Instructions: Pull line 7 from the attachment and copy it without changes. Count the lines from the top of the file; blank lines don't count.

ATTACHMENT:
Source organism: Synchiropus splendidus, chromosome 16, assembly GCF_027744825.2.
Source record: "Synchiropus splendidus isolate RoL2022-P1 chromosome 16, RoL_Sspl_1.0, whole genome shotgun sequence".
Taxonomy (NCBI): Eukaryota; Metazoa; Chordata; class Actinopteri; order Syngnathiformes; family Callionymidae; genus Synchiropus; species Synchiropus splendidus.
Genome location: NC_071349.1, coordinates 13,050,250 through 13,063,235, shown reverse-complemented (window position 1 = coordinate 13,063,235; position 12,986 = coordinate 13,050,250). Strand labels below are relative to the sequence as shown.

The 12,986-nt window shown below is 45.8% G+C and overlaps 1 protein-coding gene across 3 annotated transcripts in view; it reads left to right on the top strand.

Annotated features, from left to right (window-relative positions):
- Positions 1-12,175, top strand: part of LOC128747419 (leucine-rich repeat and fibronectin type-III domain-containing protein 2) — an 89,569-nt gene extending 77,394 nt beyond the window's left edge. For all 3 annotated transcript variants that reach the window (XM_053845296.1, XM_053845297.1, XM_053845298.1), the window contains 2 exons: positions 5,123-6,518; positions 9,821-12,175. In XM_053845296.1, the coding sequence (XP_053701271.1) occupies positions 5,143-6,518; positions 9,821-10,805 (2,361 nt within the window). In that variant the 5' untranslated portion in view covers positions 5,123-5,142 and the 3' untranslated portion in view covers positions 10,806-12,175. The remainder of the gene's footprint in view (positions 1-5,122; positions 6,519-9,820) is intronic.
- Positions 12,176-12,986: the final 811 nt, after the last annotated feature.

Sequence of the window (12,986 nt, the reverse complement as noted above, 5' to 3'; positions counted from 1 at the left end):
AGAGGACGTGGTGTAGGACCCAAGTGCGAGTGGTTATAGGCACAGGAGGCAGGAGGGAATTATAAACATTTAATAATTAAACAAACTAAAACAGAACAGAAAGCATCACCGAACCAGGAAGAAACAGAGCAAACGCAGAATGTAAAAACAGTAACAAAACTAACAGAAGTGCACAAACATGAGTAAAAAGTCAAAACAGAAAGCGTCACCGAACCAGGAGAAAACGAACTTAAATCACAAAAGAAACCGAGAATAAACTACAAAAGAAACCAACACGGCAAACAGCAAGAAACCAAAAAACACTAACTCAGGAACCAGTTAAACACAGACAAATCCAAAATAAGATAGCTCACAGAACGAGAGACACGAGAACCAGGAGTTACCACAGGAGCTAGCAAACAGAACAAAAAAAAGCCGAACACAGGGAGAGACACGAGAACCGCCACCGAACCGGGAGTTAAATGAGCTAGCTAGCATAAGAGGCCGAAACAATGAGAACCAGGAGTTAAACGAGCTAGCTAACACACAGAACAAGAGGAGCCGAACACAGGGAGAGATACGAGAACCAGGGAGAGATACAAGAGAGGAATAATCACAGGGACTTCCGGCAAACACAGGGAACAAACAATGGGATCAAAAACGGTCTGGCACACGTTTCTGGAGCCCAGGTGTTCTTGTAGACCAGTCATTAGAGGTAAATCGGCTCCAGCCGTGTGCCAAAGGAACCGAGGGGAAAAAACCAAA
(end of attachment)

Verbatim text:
- Positions 1-12,175, top strand: part of LOC128747419 (leucine-rich repeat and fibronectin type-III domain-containing protein 2) — an 89,569-nt gene extending 77,394 nt beyond the window's left edge. For all 3 annotated transcript variants that reach the window (XM_053845296.1, XM_053845297.1, XM_053845298.1), the window contains 2 exons: positions 5,123-6,518; positions 9,821-12,175. In XM_053845296.1, the coding sequence (XP_053701271.1) occupies positions 5,143-6,518; positions 9,821-10,805 (2,361 nt within the window). In that variant the 5' untranslated portion in view covers positions 5,123-5,142 and the 3' untranslated portion in view covers positions 10,806-12,175. The remainder of the gene's footprint in view (positions 1-5,122; positions 6,519-9,820) is intronic.